Share on FacebookShare on TwitterShare on LinkedinShare via emailShare via Facebook Messenger

How to Say No Without Feeling Guilty (at All!)

Updated on August 24, 2017Lifestyle

No is one of the shortest words in English, but it’s also one of the most difficult to say. The problem isn’t pronunciation. Many people feel guilty when they have to turn down a request—especially one from a friend, colleague, or family member.

Saying no in the workplace

How can you decline a request without those pesky feelings of guilt? Let’s look at some scenarios you might face at the workplace. Why is saying no the right thing to do in each situation?

Sue wants to learn to use a new software program. You’re proficient, but you don’t enjoy teaching others.

Why it’s okay to say no

Is providing tech training part of your job description? If not, you have no obligation to do it. Sue would learn best from a willing teacher. If you politely refuse, you’ll avoid doing her a disservice, and she’ll be free to find a teacher committed to her success.

How to say no without guilt

Thank your colleague for complimenting your abilities. Point out that while you are familiar with the program, you are not much of a teacher. Suggest another way for her to accomplish her goal. For example, you might send her a link to an online tutorial that helped you or encourage her to ask the boss to arrange training for everyone who needs support.

Your boss needs someone to work this Saturday. Weeks ago, you arranged to have the day off for a special event in your life. Even though he approved your request, now he is asking if you’ll rearrange your schedule to work an extra shift. You declined, but you just received another email from him asking you to reconsider.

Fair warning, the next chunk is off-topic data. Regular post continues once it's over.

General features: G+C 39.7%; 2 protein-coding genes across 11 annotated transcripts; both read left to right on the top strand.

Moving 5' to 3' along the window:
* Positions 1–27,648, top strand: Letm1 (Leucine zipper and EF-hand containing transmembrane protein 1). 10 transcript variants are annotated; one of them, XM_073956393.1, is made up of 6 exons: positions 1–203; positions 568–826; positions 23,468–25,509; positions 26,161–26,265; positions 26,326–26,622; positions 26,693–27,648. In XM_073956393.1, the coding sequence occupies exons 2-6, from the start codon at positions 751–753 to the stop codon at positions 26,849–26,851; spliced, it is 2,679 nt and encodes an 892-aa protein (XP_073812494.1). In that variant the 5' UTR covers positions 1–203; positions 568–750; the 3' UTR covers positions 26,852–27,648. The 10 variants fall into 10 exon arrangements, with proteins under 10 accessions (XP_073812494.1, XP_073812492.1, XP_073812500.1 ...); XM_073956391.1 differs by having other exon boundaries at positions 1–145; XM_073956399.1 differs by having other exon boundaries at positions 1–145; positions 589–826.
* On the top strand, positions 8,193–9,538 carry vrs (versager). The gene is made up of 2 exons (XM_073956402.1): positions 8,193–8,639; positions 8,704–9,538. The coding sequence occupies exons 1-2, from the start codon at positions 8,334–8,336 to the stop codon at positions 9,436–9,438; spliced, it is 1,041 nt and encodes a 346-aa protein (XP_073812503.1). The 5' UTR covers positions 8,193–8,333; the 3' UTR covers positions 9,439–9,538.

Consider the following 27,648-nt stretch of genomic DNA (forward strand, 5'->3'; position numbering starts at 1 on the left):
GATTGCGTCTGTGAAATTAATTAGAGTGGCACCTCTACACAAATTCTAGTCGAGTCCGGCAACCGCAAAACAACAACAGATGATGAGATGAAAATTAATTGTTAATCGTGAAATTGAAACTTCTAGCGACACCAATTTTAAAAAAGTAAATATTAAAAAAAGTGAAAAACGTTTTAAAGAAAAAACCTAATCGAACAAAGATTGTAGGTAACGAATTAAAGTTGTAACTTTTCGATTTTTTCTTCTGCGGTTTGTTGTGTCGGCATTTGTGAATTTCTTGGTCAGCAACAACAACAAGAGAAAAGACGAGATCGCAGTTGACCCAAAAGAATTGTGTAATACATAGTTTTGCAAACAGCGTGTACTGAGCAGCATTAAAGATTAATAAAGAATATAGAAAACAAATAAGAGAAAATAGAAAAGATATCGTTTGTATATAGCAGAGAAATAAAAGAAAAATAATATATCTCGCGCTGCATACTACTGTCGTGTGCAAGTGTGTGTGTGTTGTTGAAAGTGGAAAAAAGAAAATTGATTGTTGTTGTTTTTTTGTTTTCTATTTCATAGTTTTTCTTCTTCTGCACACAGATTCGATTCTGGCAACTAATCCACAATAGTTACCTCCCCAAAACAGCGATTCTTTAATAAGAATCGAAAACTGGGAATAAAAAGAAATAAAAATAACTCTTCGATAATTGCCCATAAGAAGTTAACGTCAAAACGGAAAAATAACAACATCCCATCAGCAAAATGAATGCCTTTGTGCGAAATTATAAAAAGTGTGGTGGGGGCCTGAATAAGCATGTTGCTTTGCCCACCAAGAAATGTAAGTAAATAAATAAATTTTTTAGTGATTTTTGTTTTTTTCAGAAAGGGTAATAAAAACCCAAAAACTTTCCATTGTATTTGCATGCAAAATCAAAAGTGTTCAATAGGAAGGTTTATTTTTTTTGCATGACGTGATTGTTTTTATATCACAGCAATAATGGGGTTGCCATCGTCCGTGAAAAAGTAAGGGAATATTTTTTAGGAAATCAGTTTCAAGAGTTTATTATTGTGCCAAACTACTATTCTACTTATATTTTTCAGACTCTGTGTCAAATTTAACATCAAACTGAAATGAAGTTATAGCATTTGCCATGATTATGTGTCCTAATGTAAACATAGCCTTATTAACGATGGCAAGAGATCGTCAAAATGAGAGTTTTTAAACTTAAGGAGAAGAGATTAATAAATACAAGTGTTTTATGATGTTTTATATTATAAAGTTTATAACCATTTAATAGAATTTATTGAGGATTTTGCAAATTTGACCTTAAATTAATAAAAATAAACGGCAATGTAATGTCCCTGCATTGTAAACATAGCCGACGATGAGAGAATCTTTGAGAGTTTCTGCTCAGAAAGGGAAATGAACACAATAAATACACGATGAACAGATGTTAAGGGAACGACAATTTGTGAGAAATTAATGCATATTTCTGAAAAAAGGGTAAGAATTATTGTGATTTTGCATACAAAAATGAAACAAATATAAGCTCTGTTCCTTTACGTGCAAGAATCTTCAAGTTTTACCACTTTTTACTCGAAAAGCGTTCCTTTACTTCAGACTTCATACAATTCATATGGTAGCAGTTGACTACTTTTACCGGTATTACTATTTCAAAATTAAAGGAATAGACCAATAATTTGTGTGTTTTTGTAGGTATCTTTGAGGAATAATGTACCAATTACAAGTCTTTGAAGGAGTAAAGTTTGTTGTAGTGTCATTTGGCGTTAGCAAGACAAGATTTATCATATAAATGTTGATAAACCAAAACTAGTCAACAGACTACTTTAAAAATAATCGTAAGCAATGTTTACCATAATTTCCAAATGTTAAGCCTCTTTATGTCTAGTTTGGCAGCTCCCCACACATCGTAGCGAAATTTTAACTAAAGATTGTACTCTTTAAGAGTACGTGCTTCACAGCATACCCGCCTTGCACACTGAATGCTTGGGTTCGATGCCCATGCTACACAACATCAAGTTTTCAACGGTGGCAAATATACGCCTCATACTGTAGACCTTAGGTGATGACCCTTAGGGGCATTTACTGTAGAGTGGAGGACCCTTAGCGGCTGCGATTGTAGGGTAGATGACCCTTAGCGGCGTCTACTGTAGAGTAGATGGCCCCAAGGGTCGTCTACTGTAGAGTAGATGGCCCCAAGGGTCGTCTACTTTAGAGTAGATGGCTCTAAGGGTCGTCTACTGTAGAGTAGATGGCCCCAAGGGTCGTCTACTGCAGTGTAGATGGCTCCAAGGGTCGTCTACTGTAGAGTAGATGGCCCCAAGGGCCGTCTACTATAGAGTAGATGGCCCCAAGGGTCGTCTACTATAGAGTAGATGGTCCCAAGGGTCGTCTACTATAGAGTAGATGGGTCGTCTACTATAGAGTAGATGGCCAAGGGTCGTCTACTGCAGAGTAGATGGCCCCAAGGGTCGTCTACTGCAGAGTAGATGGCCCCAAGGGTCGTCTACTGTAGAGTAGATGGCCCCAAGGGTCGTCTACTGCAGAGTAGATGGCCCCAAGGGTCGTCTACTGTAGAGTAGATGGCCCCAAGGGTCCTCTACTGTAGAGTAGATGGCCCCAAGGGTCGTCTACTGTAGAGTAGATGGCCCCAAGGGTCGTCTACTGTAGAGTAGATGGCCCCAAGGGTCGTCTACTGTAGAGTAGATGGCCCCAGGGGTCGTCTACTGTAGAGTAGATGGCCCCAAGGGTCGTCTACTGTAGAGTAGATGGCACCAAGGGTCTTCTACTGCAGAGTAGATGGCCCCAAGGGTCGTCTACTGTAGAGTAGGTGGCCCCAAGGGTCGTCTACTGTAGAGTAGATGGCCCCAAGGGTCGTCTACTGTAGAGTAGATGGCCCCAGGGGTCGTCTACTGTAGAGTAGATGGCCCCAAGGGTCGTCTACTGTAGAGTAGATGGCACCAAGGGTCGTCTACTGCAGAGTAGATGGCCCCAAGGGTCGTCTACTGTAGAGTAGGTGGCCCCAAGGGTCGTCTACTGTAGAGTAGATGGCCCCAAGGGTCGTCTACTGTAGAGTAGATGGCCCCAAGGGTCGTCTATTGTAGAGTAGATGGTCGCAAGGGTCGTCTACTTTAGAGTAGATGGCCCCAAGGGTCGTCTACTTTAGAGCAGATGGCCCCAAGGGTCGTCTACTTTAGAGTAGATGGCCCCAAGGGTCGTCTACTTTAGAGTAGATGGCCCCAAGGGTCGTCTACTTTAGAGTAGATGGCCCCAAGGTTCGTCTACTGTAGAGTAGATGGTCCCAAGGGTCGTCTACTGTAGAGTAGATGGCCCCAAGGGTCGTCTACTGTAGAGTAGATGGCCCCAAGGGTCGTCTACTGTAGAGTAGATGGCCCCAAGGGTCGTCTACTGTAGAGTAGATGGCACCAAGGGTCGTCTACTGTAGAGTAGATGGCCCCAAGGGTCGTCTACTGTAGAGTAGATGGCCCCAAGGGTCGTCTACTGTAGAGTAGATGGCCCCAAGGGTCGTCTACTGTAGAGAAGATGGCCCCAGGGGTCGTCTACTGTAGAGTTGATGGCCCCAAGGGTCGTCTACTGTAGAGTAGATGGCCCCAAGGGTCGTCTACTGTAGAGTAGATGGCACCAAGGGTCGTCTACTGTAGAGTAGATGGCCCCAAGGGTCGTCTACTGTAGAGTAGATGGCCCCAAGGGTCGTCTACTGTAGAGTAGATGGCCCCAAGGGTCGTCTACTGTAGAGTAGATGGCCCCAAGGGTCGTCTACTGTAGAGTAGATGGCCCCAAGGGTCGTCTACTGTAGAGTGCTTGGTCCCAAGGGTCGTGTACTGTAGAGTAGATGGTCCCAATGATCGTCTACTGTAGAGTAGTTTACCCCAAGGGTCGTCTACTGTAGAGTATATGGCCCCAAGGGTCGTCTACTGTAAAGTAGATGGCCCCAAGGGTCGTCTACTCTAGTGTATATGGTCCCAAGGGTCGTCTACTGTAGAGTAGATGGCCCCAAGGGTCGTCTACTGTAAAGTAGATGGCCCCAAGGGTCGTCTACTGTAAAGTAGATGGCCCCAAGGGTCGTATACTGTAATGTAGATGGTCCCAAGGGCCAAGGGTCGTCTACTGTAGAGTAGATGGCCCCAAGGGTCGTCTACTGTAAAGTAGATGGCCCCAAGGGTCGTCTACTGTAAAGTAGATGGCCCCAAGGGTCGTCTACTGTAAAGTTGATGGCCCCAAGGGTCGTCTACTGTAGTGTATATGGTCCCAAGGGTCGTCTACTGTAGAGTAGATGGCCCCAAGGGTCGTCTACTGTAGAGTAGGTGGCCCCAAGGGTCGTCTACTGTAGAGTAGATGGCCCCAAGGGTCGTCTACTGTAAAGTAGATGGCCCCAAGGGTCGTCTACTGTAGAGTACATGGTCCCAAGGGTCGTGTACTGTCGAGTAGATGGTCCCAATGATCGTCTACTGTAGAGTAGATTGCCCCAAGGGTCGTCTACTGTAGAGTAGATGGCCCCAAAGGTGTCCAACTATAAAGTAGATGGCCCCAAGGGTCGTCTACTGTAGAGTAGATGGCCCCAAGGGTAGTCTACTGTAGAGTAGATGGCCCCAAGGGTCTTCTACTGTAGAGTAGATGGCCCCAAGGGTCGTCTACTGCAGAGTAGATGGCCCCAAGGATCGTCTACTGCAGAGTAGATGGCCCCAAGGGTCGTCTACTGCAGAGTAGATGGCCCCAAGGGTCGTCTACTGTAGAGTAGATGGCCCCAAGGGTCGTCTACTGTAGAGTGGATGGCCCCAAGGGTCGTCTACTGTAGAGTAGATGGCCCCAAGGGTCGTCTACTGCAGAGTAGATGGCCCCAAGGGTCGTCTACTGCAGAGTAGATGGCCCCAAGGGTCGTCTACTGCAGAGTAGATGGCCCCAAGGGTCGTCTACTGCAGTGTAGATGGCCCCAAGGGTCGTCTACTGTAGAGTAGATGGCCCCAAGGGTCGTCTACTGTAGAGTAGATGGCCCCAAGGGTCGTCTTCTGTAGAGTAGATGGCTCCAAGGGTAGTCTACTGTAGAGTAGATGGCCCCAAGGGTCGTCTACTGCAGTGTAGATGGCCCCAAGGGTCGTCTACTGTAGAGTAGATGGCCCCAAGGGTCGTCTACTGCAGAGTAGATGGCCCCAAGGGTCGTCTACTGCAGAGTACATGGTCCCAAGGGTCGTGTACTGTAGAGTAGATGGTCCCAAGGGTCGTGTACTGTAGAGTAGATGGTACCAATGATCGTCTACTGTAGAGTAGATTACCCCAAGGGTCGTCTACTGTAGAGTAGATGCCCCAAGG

Why it’s okay to say no

Mental health experts encourage a healthy work-life balance. If work always crowds out your other interests, you’ll soon experience burnout that will prevent you from working at your highest potential. In this case, saying no will set a precedent for your work relationship in the future. Your boss might never respect your “no” if you weaken and give in to his request. If the special event is important and you’ve followed company procedures, you shouldn’t feel bad about taking time for yourself.

How to say no without guilt

When dealing with authority, you might propose a compromise. “Thanks for inviting me to work on the project! Though I won’t be available to reschedule my commitments Saturday, I cleared my schedule to work on the project as soon as I return to the office. I will report to you first thing Monday to see what you need me to do.” A tactful, yet firm response will show your boss that while you’re not a pushover, you are still a team player.

You spent all night writing an article for the company newsletter. The copy editor sends the article back to you for review—full of corrections and deletions. Some of her comments are spot on, but you disagree with one of them. How do you reject a writing edit while preserving good relations?

Why it’s okay to say no

An editor’s comments are suggestions for improvement. You, as the person whose name is on the article, will be the one to take the credit for successes and the fall for any mistakes. If your research or experience moves you to reject the advice, you can do so with the confidence that editors aren’t infallible.

How to say no without guilt

Focus on how saying no will benefit your colleague. For instance, you might include a reference to the issue in the most recent style guide. Often, posing your challenge in the form of a question will help you show respect. “I thought that the 2017 Chicago Manual of Style discouraged the use of singular they (in place of he or she) in formal prose? Can you check on it and get back to me?” You can also choose to ignore the suggestion without an explanation. Doing so might cause your editor to do a little investigating of her own and save herself the embarrassment of receiving a correction from you.

Practice makes perfect

Does the thought of saying no still put you on edge? You’re not alone! Psychologist Marsha Linehan suggests practicing in unimportant daily situations. Smile and shake your head the next time someone offers you a free sample at the mall. Delete the next email for a volunteer work project. In time, you’ll lose the feeling that you always have to say yes.

Why does saying no have to be a negative experience? Remind yourself why saying no is the wisest course. Then, use a little tact as you explain why you’re declining. If you offer an alternative means to support the person, they will feel better and so will you.

Your writing, at its best.
Works on all your favorite websites
iPhone and iPad KeyboardAndroid KeyboardChrome BrowserSafari BrowserFirefox BrowserEdge BrowserWindows OSMicrosoft Office